If my thoughts aren't clear to you, just google "glue batik" and you'll come up with lots of other tutorials.  The first one that comes up is for white glue, but I don't know how well that will work.  I guess if you do it fast and don't get it too wet, it can hold up long enough for the dye or paint to dry, but I don't think it would have as crisp lines as the gel glue has.
2  MISCELLANEOUS TOPICS / Completed Projects / Cheating at Batik on: March 05, 2009 04:36:34 PM
I needed a project that was simple, but would keep some kids busy all weekend.  I found this way to batik fabric with gel glue and figured I'd give it a try before I introduced it in case it wasn't as easy as it looked or something.  Here's the result:

3  MISCELLANEOUS TOPICS / Discussion and Questions / Re: Halloween: The Metroid Umbrella on: March 02, 2009 10:00:02 AM
Did you manage to pull if off?  Any pictures of the after?
4  HOME SWEET HOME / Crafty Housewares: Completed Projects: General / Re: Hanging guitars on: January 31, 2009 11:06:29 AM
My husband is a guitarist of nearly 20 years now and works in a music shop as a sales rep and repair tech.  He uses these guitar mounts for his guitars at home.  You just have to make sure that they're anchored properly.

I (and my husband) actually urge you to look into a mounts like these (which can still be hung on top of the painted backgrounds) if only for the guitars' sakes.  They aren't very expensive if you shop around.  A google search for guitar hangers set to show the inexpensive ones first comes up with this: http://www.google.com/products?q=guitar+hanger&btnG=Search+Products&hl=en&show=dd&scoring=p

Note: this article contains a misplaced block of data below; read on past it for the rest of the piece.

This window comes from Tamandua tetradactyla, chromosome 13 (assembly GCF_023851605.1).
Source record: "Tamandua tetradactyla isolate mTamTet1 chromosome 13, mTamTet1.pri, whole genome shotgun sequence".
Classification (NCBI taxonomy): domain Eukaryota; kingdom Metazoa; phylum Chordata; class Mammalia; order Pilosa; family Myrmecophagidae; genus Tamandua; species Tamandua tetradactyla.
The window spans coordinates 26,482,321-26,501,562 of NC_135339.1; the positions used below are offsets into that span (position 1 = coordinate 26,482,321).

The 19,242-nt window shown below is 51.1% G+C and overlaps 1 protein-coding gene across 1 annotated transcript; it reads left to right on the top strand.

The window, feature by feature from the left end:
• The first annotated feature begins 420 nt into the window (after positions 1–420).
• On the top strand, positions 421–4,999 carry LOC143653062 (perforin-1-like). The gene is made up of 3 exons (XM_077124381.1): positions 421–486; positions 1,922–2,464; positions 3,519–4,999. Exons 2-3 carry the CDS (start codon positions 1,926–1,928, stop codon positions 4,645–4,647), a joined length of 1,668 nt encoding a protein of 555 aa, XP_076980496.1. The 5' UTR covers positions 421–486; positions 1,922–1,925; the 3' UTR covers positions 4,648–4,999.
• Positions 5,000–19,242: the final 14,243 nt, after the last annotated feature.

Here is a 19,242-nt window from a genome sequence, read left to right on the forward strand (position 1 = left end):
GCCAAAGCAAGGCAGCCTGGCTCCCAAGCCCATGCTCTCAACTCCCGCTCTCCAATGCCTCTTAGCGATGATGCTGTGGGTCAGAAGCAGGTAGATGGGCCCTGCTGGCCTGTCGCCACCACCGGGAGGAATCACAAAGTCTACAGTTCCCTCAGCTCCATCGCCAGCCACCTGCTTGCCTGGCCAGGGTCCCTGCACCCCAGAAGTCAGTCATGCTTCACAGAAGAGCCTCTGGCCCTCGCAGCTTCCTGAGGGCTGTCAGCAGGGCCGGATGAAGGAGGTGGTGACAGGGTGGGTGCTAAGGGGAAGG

This is what my husband said when he saw it: "It doesn't evenly support the neck, so where the bracing of the hook can/will cause the neck to warp and bend. Also, the bracing is not NEARLY strong enough for electrics, so I'd give it a month before the electrics come down.  Looking at it more closely, the full weight of the guitar is on the strings and neck, so it'll wear down the strings much much more quickly and I can guarantee a warped neck.  Especially in the guitar on the far right (our right) since it has a floyd rose floating trem.  That's not to mention scratching up the neck against the wooden dowels."

I hope that I (we) don't come off sounding rude, that is not my (our) intention.  But $15 to $30 now for made-for-the-job equipment is going to be a lot less than what you'll pay to have the guitars adjusted and fixed up or even replaced later on.  "A badly warped neck can run anywhere from $50 to $100 if it's even fixable, strings are just a pain to keep changing, and if the guitar falls from that height there's a good chance it will cost more to fix the guitar than it's worth."